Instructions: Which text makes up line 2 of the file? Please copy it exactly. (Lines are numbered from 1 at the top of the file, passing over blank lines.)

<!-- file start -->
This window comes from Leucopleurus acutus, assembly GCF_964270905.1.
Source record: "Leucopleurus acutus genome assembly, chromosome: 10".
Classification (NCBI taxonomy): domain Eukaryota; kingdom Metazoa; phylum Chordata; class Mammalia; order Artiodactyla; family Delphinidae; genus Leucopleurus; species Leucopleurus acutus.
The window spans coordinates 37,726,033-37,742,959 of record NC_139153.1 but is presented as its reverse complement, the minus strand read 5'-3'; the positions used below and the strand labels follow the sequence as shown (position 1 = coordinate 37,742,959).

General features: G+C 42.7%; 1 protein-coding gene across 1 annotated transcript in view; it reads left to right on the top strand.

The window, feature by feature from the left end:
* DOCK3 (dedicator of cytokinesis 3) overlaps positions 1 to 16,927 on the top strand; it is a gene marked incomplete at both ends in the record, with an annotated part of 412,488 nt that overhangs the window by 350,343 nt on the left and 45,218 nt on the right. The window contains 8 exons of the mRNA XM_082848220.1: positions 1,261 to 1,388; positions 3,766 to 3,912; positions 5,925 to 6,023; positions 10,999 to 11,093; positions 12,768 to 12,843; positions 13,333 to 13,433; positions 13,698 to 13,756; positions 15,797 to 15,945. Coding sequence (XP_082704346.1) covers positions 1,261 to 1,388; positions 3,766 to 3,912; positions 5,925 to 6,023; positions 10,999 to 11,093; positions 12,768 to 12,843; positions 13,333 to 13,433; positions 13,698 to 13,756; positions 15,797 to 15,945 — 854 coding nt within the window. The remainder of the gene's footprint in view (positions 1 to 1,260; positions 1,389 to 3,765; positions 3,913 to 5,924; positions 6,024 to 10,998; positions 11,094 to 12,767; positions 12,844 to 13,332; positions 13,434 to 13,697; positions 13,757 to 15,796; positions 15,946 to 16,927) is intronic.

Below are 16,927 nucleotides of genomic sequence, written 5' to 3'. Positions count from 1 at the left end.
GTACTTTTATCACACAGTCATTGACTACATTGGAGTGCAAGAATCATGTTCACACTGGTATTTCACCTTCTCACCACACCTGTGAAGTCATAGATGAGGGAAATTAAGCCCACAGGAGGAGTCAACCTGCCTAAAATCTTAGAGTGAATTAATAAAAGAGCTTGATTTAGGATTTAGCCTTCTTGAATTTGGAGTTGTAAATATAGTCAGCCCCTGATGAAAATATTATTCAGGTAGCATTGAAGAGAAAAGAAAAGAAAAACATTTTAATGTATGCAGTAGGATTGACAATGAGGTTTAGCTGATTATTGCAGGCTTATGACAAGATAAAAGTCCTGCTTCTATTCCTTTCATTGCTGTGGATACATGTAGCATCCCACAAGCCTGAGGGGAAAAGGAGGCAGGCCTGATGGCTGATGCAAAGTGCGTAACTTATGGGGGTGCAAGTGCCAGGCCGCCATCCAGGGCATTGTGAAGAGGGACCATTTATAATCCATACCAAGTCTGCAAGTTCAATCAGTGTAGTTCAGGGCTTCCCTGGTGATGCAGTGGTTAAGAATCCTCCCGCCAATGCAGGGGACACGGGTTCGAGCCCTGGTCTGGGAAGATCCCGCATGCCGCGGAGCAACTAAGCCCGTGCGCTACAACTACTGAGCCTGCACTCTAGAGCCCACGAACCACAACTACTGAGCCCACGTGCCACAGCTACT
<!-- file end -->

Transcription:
Source record: "Leucopleurus acutus genome assembly, chromosome: 10".